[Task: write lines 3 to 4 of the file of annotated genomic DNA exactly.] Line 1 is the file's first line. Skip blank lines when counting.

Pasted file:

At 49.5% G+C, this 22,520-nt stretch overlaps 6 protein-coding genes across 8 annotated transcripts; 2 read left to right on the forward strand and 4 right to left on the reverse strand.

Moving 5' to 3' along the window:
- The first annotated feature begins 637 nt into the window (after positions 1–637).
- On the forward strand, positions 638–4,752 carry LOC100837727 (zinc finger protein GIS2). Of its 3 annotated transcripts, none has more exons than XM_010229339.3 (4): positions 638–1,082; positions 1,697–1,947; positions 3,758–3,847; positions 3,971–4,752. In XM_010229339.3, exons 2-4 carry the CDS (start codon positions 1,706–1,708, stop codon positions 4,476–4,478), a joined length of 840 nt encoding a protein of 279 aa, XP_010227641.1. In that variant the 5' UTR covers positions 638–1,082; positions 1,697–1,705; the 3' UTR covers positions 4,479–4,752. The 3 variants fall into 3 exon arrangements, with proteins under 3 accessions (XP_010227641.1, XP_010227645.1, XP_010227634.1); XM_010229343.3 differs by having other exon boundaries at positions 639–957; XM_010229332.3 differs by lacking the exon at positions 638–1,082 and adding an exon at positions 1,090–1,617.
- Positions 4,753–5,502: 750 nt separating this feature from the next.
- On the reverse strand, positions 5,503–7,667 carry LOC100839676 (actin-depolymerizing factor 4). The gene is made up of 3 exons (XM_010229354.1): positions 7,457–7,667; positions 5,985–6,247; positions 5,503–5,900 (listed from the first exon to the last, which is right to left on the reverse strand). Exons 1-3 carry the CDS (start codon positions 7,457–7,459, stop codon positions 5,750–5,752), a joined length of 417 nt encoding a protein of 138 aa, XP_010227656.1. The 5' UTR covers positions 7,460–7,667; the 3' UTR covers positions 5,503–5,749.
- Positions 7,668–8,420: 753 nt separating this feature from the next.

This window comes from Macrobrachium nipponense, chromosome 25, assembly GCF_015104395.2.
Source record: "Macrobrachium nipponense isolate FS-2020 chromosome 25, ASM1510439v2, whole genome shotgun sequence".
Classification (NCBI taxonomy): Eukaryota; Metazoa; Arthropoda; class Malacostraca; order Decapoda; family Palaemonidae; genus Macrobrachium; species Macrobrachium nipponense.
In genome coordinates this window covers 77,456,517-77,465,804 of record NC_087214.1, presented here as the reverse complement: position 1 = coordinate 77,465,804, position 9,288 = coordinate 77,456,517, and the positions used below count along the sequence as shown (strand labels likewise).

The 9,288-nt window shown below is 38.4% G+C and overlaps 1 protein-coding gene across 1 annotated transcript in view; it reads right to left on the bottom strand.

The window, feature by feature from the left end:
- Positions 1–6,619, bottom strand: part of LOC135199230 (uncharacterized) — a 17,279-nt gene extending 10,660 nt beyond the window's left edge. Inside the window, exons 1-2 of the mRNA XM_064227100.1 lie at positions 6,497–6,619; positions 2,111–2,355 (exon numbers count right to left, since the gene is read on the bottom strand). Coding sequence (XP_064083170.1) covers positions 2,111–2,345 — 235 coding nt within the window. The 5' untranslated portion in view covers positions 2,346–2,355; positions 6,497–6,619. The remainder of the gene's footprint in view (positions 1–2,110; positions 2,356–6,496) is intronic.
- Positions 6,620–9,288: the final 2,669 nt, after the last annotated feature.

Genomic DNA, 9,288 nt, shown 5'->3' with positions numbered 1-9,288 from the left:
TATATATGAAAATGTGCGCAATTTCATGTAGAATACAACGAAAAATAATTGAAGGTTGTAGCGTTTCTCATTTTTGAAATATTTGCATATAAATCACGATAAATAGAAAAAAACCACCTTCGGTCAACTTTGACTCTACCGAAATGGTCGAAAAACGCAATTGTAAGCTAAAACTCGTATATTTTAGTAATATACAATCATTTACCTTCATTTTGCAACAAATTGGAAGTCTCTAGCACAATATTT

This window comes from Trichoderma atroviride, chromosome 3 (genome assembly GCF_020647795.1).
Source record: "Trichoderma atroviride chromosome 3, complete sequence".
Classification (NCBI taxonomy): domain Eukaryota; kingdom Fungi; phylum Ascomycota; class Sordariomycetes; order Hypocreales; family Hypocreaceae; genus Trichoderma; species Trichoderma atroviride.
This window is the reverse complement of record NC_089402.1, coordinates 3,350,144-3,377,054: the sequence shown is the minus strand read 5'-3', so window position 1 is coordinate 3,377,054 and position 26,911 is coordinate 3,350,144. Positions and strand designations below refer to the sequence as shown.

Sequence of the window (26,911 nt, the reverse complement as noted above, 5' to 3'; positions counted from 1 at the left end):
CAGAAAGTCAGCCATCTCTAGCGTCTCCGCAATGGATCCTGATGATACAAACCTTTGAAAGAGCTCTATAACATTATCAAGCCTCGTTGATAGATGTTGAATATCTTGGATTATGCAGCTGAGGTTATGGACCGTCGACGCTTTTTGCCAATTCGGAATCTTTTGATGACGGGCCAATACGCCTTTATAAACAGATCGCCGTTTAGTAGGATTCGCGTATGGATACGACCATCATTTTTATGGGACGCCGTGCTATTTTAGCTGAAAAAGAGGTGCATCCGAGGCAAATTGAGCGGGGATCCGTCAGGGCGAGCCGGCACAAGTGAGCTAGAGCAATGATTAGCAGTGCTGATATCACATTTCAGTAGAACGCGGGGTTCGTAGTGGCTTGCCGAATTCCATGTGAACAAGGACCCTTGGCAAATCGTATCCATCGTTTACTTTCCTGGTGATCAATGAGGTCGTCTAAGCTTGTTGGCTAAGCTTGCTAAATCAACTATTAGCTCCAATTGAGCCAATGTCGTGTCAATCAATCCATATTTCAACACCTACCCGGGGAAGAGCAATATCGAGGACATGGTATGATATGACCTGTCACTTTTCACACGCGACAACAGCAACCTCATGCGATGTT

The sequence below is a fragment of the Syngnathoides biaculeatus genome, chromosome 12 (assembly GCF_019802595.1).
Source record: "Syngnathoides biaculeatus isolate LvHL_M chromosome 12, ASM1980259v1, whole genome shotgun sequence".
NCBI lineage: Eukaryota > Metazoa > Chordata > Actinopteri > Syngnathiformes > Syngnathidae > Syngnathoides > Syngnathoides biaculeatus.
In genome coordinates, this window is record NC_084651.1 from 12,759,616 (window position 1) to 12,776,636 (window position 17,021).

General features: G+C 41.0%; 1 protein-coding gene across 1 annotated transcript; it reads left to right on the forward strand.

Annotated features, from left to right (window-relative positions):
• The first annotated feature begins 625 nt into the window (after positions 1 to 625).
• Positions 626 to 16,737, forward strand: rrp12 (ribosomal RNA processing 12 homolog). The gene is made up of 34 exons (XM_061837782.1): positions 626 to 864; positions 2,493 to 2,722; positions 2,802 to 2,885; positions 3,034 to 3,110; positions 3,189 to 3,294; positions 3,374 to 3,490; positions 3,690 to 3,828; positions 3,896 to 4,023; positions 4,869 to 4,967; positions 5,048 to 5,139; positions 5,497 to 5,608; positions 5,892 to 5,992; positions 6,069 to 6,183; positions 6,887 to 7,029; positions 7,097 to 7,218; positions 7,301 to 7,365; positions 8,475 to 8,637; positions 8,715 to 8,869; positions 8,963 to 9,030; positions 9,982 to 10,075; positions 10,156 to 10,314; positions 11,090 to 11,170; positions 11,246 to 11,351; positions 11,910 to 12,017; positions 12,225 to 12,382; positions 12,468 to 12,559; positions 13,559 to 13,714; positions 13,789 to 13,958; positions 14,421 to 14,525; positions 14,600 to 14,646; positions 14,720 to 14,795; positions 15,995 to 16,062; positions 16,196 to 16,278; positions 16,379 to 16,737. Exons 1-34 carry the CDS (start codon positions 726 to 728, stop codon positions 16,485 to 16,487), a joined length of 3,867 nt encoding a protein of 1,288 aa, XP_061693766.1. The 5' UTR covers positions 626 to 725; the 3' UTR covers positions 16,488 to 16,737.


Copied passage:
- The first annotated feature begins 637 nt into the window (after positions 1–637).
- On the forward strand, positions 638–4,752 carry LOC100837727 (zinc finger protein GIS2). Of its 3 annotated transcripts, none has more exons than XM_010229339.3 (4): positions 638–1,082; positions 1,697–1,947; positions 3,758–3,847; positions 3,971–4,752. In XM_010229339.3, exons 2-4 carry the CDS (start codon positions 1,706–1,708, stop codon positions 4,476–4,478), a joined length of 840 nt encoding a protein of 279 aa, XP_010227641.1. In that variant the 5' UTR covers positions 638–1,082; positions 1,697–1,705; the 3' UTR covers positions 4,479–4,752. The 3 variants fall into 3 exon arrangements, with proteins under 3 accessions (XP_010227641.1, XP_010227645.1, XP_010227634.1); XM_010229343.3 differs by having other exon boundaries at positions 639–957; XM_010229332.3 differs by lacking the exon at positions 638–1,082 and adding an exon at positions 1,090–1,617.